Rolling Stone’s credibility ruined?

CHICAGO TRIBUNE

Students at a fraternity event

Britteny Urich, Opinion Editor

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It was an article that was written with good intentions to bring awareness to sexual assaults on campus.
Rolling Stone published “A Rape on Campus,” Nov. 19, 2014, detailing an account of an alleged brutal gang rape of a woman named Jackie during a party at a University of Virginia fraternity house.
The famous magazine attributed the University’s failure responding to the allegations of the assault, as well as failing to investigate other past occurrences of alleged sexual assaults at the campus.
In the article, Jackie recounted the alleged gang rape story which happened her freshman year in Sept. 28, 2012. A fellow lifeguard named Drew from the university’s aquatic center invited her to a fraternity party. At the party, Jackie was brought upstairs to a room where the lifeguard “coached” seven men as they raped her one by one. When she was asked what fraternity held the party Jackie confidently named Phi Kappa Psi.
It was not shortly after the article’s release that the credibility of the story was questioned.
According to Rolling Stone‘s Managing Editor Will Dana, at the time the article was written, “Jackie said or did nothing to that made her, or Rolling Stone’s editors and fact-checkers question her credibility.”
However the writer of the story Sabrina Rubin Erdely questioned Jackie’s credibility when she could not spell Drew’s last name correctly, a person Jackie had told Erdely many times she “feared deeply.”
Erdely told the Washington Post she had reached out multiple times to the fraternity to try and get a hold of the accused but failed to make contact with any of the men who acted in the alleged sexual assault. On the other hand, they were able to verify their “existence” by confirming with multiple friends of Jackie.
When the Washington Post reached out to Drew, he did acknowledge he did work at the aquatic center but he did not know Jackie very well and was not a part of Phi Kappa Psi.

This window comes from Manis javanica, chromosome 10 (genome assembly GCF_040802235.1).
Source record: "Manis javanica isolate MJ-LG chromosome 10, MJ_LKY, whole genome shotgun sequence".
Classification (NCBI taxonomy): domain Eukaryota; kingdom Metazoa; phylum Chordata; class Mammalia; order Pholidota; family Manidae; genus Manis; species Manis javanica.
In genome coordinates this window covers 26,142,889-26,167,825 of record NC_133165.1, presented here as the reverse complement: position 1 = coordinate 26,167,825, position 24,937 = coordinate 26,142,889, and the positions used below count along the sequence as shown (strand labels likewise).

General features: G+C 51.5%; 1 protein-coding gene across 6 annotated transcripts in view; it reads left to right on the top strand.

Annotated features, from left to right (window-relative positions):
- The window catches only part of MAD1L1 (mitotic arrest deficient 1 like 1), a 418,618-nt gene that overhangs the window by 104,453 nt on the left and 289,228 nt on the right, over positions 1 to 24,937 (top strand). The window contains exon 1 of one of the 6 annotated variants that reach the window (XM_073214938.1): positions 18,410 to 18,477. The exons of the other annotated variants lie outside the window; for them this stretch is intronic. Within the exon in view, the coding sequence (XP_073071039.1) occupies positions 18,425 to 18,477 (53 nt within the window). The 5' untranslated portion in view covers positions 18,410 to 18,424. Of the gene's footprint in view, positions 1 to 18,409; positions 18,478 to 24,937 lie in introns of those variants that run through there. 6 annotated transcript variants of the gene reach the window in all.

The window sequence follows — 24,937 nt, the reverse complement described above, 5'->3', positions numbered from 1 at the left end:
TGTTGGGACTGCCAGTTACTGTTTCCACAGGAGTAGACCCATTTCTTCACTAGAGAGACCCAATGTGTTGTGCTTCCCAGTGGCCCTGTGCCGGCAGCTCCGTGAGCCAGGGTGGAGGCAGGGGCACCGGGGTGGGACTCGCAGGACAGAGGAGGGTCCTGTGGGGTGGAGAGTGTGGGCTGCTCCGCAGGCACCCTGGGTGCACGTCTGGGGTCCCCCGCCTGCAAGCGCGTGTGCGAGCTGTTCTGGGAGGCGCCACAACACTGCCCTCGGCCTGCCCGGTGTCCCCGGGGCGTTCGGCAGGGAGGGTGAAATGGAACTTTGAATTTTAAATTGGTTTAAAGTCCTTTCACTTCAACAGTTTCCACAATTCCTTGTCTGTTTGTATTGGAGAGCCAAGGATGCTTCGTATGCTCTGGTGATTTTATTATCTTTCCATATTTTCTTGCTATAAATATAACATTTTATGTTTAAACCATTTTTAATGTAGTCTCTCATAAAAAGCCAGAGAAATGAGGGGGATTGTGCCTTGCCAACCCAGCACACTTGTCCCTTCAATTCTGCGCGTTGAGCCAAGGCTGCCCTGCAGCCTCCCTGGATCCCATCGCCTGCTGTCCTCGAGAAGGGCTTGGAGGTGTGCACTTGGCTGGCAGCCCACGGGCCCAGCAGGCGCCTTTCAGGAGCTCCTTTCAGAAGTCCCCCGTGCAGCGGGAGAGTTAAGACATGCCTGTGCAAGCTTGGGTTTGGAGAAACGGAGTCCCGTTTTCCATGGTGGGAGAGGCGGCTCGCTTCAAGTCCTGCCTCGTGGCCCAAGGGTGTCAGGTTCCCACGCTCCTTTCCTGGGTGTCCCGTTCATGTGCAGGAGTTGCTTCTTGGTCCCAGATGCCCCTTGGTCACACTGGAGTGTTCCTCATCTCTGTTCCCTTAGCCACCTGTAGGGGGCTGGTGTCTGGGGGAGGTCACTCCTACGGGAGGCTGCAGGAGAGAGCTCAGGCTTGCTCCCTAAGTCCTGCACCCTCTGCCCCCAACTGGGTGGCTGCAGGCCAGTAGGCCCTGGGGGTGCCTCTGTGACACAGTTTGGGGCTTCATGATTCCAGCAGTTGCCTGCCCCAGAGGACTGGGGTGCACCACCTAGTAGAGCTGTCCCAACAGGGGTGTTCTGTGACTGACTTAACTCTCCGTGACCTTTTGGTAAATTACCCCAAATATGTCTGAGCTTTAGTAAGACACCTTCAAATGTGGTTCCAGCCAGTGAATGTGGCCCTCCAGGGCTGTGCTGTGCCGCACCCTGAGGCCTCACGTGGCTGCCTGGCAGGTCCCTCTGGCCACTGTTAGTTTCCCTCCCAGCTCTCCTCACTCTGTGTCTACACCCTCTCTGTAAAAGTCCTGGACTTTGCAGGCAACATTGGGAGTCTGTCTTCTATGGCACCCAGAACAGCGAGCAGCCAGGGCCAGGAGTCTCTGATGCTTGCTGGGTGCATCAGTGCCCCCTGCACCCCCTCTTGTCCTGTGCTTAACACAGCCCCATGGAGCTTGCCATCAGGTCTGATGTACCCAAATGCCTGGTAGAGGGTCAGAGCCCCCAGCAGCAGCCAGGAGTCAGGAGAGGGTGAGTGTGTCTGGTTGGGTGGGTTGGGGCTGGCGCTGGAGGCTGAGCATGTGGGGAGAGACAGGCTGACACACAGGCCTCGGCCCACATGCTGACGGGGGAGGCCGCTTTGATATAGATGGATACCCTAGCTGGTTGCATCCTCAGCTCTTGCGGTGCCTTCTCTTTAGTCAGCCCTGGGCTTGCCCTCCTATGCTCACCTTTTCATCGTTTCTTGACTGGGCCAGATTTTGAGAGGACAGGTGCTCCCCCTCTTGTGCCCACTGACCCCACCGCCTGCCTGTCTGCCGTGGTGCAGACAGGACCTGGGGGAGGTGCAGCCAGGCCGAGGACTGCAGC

The Post also said Phi Kappa Psi did not host “a date function or social event” during the weekend of Sept. 28, 2012.
Shortly after the article’s credibility was questioned the Rolling Stone retracted their story. Dana issued a statement on the Rolling Stone website stating “In the face of new information, there now appear to be discrepancies in Jackie’s account, and we have come to the conclusion that our trust in her was misplaced.”
The Washington Post announced on April 6 that Phi Kappa Psi is filing a lawsuit against Rolling Stone for reckless reporting, citing that Erdely and Rolling Stone retracted their story, but failed to make an apology directly to the fraternity.
Where should Rolling Stone go from here? Will their credibility as a magazine be tarnished from this story? It seems as if both the writer and the editor are at fault for this story being published, however neither of them will be fired according to Rolling Stone, a decision that is not really understood. It is common knowlege as a journalist, if you screw up factual reporting, you are pretty much done.
If Erdely knew she could not verify key facts such as who Drew really was and confirming that an event actually went on that night, then the writer should have shelved the story. The magazine gets credit for taking responsibility for their misreporting, however that damage is already done.
What is troubling is there are legitimate cases of rape that do happen on campuses, and this may discourage those that may want to step forward with their story in fear that their story will not be properly credited. Rolling Stone’s intentions were good in bringing light how colleges may sometimes overlook rape allegations and should investigate sexual violence issues more seriously, but their message was over-looked due to their lack of credibility in reporting the issue. Or even a worse; helped add to the stigma that is often accused in the media, that women sometime lie about rape. In the weeks to come, the magazine will have to face the consequences of their actions.

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